Tent Camping

A campfire burns in a fire ring, with a scenic lake and islands in the distance.
Wake up to the sound of waves lapping the shore of your campsite.



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Beginning May 18, 2020 Voyageurs National Park will reopen access to overnight tent camping and houseboat mooring sites.

Please visit the Voyageurs National Park Association webpage for information on how to enjoy Voyageurs, stay safe, and protect the park and others.

Frontcountry Camping is one of the most popular ways to camp in the park. Most of the information on this page pertains to Frontcountry campsites.


Differences Between Frontcountry and Backcountry Sites

All Frontcountry and Backcountry campsites are water-based, require a permit, and can only be accessed by boat. Most campsites in the park are Frontcountry sites, and 15 are in the Backcountry.

Click the circular icon below and slide it back and forth to see the difference between the two types of campsite.

A map depicts several islands on a large lake. A dotted red line connects a visitor center on the mainland with a campsite on one of the islands. A map shows many island on a large lake. A dotted red line begins at a visitor center on the mainland, crosses the lake, continues along a hiking trail on the lake's north shore, then crosses a smaller lake and ends at a campsite.
Example of a typical Frontcountry campsite, which only requires a boat to access.
Example of a Backcountry campsite, which visitors must use a boat, hike a trail, and then paddle a canoe to access.

Frontcountry campsites are directly accessible by boat. 

Backcountry camping has 2 to 3 steps:

1. Travel by boat on the large lakes to a trailhead (visitors must either use their own boat, rent a vessel, or use a water taxi).

2. Hike a trail into the Backcountry

3. Some backcountry sites also require campers to use a canoe (available for rent by the park and staged at the end of the trail) after hiking to reach their campsite.
If you do not have a boat and want to drive your vehicle to a campsite on land, there are two state campgrounds as well as private campgrounds and other lodging near the park. 


What to Bring when Camping and/or Paddling

The basic items below are required; our safety page also shows camping supplies that can help make your trip safer and even more enjoyable.
Item Frontcountry Backcountry
Permit (printed and placed in clear box provided at campsite) X X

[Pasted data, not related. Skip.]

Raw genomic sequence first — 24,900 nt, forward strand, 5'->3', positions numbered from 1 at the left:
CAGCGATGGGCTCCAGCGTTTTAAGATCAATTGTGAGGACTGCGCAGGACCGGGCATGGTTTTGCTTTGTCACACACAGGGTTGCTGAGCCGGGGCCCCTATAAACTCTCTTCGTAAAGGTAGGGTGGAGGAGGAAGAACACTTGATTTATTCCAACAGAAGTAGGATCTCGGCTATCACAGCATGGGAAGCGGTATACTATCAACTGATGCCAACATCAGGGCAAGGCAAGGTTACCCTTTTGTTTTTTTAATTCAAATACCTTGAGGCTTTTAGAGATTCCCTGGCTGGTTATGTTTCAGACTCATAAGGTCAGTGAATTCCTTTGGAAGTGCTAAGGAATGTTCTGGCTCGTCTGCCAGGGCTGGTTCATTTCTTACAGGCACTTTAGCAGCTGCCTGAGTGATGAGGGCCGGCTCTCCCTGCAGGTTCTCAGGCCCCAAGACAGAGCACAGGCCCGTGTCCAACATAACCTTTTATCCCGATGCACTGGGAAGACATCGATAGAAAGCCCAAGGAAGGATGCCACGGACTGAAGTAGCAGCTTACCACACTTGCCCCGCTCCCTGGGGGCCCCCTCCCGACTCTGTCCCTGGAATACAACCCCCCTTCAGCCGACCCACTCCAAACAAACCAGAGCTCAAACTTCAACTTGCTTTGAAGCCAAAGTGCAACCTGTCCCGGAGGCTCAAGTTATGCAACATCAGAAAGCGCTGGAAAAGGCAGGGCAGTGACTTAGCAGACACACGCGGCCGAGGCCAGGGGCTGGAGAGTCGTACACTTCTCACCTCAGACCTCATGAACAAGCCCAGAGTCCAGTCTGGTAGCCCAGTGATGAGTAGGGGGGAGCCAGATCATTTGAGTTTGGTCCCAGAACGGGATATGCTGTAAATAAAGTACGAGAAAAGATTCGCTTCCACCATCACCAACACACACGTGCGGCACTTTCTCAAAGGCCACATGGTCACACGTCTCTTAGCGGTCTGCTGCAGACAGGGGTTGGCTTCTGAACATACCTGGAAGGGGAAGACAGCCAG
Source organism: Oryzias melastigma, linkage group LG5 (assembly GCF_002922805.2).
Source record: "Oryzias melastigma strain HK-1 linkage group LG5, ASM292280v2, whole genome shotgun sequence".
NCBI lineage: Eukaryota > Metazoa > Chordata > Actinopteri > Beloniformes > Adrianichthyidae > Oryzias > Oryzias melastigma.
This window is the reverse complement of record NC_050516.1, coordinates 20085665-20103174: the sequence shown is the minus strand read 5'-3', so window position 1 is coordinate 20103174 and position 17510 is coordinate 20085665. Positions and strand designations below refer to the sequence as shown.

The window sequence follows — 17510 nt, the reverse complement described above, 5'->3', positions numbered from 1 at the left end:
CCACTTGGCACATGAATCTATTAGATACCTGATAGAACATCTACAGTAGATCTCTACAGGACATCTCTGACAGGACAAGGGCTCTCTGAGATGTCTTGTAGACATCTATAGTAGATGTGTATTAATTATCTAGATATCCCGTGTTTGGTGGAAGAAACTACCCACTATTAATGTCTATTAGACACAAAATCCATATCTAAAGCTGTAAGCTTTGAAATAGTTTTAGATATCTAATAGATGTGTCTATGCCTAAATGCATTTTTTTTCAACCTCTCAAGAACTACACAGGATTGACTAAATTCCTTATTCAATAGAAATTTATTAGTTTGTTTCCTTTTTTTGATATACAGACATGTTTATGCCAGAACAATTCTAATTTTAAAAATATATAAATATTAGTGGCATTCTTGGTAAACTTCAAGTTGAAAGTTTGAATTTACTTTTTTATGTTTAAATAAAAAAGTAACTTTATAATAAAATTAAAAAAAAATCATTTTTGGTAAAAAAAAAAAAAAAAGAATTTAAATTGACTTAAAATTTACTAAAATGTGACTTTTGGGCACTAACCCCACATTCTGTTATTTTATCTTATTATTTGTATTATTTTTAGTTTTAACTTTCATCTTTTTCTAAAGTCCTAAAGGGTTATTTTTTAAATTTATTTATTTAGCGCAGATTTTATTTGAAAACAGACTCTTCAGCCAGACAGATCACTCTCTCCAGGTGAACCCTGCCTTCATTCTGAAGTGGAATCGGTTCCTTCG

Boat, other watercraft, or water taxi X X
Knowledge of camping rules and regulations X X
1 life jacket for each camper using a boat or canoe X X
Key for backcountry canoe (if using one) X
Pack for food that can be hung from a pole (if camping overnight) X
Non-live bait (if your party will go fishing) X
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Permits and Prices

There are two ways to get a permit:

  • Online at www.recreation.gov (Google Chrome web browser is strongly recommended)
  • Call 1-877-444-6777
An example of a printed permit for the Loon Cove campsite on Rainy Lake shows lines for a fictitious visitor's name, address, permit number, group size, and other information. A National Park Service arrowhead symbol is seen behind the form as a watermark
Example of a printed permit


After you get your permit:

1. You will get a confirmation email. Be aware, though: this email is not your permit.

  • You can view your permit by logging onto Recreation.gov and clicking "My Permits" in the upper right corner.

2. You can print your permit up to 5 days in advance of your trip.

  • There are restrictions on refunds if you need to cancel after your permit is printed, so be certain your group's plans are finalized before printing.
  • Google Chrome is the supported browser for accessing permits; if you have trouble printing a permit, try this browser.
  • When you begin your trip, bring your printed permit with you and place it in the clear box at your campsite.

Select the type of campsite you need below for step-by-step instructions to make a permit.

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Permit Prices

Income generated from overnight camping is used to improve and maintain amenities, campsite cleaning, and supporting the reservation system.
Site Reservation Service
Fee (one-time
charge per reservation call)
Amenity Fee Earliest Dates to Purchase Permit
Small campsite with 2 tent pads $10 $20 per night For High-Use Season*: Available Nov. 15
For Low-Use Season**: Available March 15
Large campsite with 4 tent pads $10 $24 per night For High-Use Season*: Available Nov. 15
For Low-Use Season**: Available March 15
Group Campsite $10 $35 per night For High-Use Season*: Available Nov. 15
For Low-Use Season**: Available March 15
Backcountry campsite with no canoe $10 $16 per nigh For High-Use Season*: Available Nov. 15